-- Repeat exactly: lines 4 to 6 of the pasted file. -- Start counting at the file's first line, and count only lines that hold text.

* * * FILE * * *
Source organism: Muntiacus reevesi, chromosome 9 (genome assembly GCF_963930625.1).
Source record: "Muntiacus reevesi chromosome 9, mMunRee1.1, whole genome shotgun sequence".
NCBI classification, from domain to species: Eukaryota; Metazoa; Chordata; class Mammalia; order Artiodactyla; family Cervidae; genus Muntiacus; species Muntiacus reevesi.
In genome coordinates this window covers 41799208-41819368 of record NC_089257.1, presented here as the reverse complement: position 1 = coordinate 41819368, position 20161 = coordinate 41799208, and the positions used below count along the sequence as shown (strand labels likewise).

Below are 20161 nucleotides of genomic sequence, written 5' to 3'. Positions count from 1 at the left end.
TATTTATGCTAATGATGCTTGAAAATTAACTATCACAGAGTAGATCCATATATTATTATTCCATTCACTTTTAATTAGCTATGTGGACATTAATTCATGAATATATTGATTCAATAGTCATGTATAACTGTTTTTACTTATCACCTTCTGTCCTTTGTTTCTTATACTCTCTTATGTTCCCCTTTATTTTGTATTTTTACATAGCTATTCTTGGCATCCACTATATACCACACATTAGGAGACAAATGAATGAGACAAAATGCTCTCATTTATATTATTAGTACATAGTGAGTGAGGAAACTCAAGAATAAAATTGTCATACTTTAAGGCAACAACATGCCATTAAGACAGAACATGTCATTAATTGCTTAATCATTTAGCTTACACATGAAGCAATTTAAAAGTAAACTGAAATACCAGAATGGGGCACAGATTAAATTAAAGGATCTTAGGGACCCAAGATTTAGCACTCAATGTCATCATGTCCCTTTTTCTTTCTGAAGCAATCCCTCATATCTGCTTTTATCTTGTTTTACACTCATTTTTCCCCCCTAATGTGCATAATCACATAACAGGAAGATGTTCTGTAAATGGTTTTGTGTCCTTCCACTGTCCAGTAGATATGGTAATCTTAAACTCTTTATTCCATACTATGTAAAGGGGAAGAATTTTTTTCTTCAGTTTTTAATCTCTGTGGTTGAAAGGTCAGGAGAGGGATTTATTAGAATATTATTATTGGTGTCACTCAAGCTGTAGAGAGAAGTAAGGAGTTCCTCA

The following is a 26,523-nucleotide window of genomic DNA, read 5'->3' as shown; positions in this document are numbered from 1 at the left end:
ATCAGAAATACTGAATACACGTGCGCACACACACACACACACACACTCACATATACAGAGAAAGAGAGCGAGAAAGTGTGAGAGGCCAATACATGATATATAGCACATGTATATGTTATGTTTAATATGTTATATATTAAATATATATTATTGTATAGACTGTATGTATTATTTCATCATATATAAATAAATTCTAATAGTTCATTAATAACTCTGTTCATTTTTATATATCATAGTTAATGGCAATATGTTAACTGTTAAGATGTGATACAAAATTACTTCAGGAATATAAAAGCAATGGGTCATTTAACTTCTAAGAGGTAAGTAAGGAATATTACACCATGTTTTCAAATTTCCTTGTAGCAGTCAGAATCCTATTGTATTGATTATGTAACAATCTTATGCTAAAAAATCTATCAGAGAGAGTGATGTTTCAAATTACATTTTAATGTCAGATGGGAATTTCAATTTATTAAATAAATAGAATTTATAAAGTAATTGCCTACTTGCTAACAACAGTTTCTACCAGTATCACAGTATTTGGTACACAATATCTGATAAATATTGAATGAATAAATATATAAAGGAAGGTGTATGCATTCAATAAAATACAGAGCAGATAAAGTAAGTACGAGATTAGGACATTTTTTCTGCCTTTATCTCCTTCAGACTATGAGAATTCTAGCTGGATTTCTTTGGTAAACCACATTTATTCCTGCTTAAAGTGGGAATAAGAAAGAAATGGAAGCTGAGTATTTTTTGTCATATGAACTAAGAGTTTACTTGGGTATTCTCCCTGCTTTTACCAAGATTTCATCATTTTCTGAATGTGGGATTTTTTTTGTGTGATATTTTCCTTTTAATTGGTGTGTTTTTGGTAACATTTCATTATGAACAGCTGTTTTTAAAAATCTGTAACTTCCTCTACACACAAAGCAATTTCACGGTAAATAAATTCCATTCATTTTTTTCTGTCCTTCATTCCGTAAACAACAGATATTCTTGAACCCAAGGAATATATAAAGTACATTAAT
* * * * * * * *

In genome coordinates this window covers 41799208-41819368 of record NC_089257.1, presented here as the reverse complement: position 1 = coordinate 41819368, position 20161 = coordinate 41799208, and the positions used below count along the sequence as shown (strand labels likewise).

Below are 20161 nucleotides of genomic sequence, written 5' to 3'. Positions count from 1 at the left end.
TATTTATGCTAATGATGCTTGAAAATTAACTATCACAGAGTAGATCCATATATTATTATTCCATTCACTTTTAATTAGCTATGTGGACATTAATTCATGAATATATTGATTCAATAGTCATGTATAACTGTTTTTACTTATCACCTTCTGTCCTTTGTTTCTTATACTCTCTTATGTTCCCCTTTATTTTGTATTTTTACATAGCTATTCTTGGCATCCACTATATACCACACATTAGGAGACAAATGAATGAGACAAAATGCTCTCATTTATATTATTAGTACATAGTGAGTGAGGAAACTCAAGAATAAAATTGTCATACTTTAAGGCAACAACATGCCATTAAGACAGAACATGTCATTAATTGCTTAATCATTTAGCTTACACATGAAGCAATTTAAAAGTAAACTGAAATACCAGAATGGGGCACAGATTAAATTAAAGGATCTTAGGGACCCAAGATTTAGCACTCAATGTCATCATGTCCCTTTTTCTTTCTGAAGCAATCCCTCATATCTGCTTTTATCTTGTTTTACACTCATTTTTCCCCCCTAATGTGCATAATCACATAACAGGAAGATGTTCTGTAAATGGTTTTGTGTCCTTCCACTGTCCAGTAGATATGGTAATCTTAAACTCTTTATTCCATACTATGTAAAGGGGAAGAATTTTTTTCTTCAGTTTTTAATCTCTGTGGTTGAAAGGTCAGGAGAGGGATTTATTAGAATATTATTATTGGTGTCACTCAAGCTGTAGAGAGAAGTAAGGAGTTCCTCA